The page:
Speeding through the Green Lane

Speeding through the Green Lane

An excellent story in this morning’s Globe and Mail warns that Toronto’s purchase of the Green Lane landfill near St. Thomas, Ontario might not work out quite the way the city had hoped. The reason: the Americans are still making noises about closing the border to our trash.

Quick summary: Toronto is set to stop shipping trash south of the border in 2010, at which point they’ll start shipping to Green Lane, which has capacity for a couple of decades’ worth of our waste. But Washington is once again considering a bill that would shut the border to waste shipments early. And if that happens, not only will Toronto have to start filling up Green Lane ahead of schedule, but Queen’s Park could force Green Lane to accept waste from other Ontario municipalities that also currently ship south.

Though Public Works Committee Glenn de Baeremaeker (Ward 38 – Scarborough Centre) loves to say that Green Lane pays for itself and solves Toronto’s trash worries for decades to come, I think the scenario painted by the Globe’s story is a likely one, for two reasons:

1. Michigan hates, hates, hates accepting Ontario trash. It’s a major political issue down there, and even though the province has negotiated with them to reduce waste shipments, they’re still intent on closing the border. Some observers say other states have no incentive to support Michigan in its fight, but they do: many of them ship waste to Michigan as well.

2. Ontario has a drastic shortage of landfill space. So no matter when the border closes, the province will be faced with a glut of trash.

Meanwhile, John Barber is once again poo-pooing trash incineration in his column today (available to paid subscribers only, since John spins his words from gold filament) on the basis that it’s more expensive than landfilling. How to say this nicely? No shit, Sherlock. It’s always been cheaper to dump waste in a hole. And in Canada, where we have lots of land, we landfill. In Europe, where population densities are much higher, landfilling isn’t viable, so they incinerate, and they’ve made great technological strides when it comes to cleaner emissions and producing energy.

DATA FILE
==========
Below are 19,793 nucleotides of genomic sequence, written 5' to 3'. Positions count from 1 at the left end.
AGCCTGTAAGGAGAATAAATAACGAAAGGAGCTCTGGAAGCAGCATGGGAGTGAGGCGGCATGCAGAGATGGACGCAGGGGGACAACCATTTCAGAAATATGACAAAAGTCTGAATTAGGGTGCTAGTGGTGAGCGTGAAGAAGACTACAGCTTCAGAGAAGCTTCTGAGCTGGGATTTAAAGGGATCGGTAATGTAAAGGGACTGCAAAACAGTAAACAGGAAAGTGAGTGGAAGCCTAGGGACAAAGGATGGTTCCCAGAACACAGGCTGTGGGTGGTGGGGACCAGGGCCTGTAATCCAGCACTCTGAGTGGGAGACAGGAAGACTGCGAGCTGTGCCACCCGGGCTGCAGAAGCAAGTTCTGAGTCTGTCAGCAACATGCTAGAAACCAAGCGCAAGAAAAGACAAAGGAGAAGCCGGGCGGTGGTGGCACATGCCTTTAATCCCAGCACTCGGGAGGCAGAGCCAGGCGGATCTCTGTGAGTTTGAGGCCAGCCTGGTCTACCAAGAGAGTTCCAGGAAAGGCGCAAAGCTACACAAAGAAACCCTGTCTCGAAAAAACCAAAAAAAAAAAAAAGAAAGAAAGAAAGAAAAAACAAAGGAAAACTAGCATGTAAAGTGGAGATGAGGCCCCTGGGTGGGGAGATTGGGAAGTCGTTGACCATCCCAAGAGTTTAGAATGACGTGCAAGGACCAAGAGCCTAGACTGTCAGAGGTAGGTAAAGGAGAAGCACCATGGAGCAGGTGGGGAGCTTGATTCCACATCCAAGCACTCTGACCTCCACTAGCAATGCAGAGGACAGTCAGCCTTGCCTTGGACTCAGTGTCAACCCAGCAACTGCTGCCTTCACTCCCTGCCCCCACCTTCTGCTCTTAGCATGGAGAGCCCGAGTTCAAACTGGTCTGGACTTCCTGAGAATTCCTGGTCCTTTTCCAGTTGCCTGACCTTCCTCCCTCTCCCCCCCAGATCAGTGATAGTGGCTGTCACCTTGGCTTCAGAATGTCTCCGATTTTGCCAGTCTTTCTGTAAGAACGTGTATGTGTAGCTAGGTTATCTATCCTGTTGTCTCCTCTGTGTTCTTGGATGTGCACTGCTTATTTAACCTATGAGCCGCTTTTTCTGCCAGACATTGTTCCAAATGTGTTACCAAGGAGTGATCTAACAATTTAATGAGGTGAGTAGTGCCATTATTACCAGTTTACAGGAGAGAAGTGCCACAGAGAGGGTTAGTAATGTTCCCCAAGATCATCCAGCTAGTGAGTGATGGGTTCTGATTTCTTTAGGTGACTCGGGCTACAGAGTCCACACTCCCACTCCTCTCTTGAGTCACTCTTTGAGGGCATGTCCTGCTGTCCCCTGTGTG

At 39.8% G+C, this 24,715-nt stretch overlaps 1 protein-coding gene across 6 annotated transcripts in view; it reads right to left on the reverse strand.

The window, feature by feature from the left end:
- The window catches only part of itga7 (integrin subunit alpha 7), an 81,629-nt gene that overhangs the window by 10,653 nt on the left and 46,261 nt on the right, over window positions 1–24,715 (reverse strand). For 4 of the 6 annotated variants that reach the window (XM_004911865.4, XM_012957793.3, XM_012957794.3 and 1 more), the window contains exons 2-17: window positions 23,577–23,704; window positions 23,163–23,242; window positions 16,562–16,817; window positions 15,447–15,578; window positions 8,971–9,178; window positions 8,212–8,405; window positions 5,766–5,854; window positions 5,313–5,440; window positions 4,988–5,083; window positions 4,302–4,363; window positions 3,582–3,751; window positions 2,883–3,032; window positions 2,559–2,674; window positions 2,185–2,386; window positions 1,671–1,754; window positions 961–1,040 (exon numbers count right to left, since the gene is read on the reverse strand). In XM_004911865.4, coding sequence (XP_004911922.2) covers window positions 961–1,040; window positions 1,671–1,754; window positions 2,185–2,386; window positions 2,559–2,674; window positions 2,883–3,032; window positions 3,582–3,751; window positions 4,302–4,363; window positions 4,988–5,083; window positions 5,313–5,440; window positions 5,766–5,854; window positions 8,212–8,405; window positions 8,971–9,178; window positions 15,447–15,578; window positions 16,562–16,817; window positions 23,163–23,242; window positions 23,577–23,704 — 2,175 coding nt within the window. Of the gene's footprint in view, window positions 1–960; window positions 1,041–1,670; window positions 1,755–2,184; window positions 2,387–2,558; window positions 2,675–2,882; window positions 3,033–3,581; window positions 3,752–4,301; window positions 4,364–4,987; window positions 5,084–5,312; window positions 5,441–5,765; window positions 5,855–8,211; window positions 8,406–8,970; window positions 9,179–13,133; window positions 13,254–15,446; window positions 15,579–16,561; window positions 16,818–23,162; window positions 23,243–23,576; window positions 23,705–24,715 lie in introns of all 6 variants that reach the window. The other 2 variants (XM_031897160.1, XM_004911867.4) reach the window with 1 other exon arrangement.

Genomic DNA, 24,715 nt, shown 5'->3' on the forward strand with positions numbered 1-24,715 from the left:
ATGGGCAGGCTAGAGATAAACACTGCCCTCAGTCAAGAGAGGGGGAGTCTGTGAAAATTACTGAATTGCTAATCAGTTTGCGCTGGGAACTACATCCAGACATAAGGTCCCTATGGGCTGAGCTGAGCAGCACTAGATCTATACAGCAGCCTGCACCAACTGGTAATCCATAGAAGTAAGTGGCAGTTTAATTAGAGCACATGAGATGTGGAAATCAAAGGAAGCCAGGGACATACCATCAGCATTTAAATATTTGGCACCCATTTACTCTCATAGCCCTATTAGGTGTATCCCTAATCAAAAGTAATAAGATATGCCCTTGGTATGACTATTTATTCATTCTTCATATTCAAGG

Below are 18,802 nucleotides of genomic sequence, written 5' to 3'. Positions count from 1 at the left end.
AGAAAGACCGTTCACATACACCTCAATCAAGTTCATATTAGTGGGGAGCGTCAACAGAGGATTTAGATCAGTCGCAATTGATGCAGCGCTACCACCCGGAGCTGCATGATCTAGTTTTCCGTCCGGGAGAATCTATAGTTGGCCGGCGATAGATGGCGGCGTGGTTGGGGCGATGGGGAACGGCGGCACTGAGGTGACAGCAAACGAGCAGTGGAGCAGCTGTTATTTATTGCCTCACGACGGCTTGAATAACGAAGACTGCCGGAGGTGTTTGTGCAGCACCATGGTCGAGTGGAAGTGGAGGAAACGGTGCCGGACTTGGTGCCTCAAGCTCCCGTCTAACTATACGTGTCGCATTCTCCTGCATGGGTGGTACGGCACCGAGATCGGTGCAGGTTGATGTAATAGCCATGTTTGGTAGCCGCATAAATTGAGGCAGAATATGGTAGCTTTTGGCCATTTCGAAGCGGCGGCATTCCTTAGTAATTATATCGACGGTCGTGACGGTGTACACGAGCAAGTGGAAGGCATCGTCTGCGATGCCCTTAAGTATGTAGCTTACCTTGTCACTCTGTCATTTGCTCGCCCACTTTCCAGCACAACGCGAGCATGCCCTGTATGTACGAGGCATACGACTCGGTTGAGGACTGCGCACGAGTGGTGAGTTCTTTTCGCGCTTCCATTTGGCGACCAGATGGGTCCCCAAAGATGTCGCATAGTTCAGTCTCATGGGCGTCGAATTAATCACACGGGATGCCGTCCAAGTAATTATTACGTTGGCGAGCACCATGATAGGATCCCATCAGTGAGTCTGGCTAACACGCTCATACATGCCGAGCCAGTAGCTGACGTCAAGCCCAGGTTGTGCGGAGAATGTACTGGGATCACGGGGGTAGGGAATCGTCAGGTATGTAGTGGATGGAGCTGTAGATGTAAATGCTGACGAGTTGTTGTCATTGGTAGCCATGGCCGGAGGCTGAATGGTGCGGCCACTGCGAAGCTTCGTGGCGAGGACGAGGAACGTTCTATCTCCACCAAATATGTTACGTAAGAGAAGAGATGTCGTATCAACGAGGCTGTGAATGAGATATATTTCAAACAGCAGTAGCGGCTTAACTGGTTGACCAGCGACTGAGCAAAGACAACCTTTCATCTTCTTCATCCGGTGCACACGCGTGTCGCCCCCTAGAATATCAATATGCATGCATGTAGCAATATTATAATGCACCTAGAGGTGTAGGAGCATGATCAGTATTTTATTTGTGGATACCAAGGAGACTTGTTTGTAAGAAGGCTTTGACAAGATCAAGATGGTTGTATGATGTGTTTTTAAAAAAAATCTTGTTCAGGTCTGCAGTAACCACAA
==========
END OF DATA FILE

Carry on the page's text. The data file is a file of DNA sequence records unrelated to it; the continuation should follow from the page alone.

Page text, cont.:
I’m not totally sold on the idea of incineration, but I do think it has its merits—most prominently energy production and recovery—and I long for an informed debate that’s not overshadowed by fear-mongering. Allow me to make the following circuitous argument in support of a key principle:

A. During the debate over the West Queen West Triangle and the fate of the old lamp factory at 48 Abell, those who argued in favour of the building’s preservation brought forward this argument: there is a great deal of energy stored in its building materials (bricks, beams, concrete, steel), and it is a environmental travesty to tear it all down and rebuild with new materials. We would be throwing away perfectly good stored energy. This type of energy-equation thinking has gained a lot of credence lately, and it makes sense to me.

B. The same logic must surely apply to waste. Styrofoam cups and everything else we toss in the trash contains stored energy from the manufacturing process. In this sense, every day, we throw away perfectly good stored energy. Converting waste back into energy makes environmental sense, provided you can do it cleanly.

Why do I digress about incineration, which is a hot-button issue only in the 905 region right now? Because it’s a fair bet that the Green Lane landfill won’t last as long as city hall says it will, and the debate will find its way into the 416 sooner than anyone hoped.


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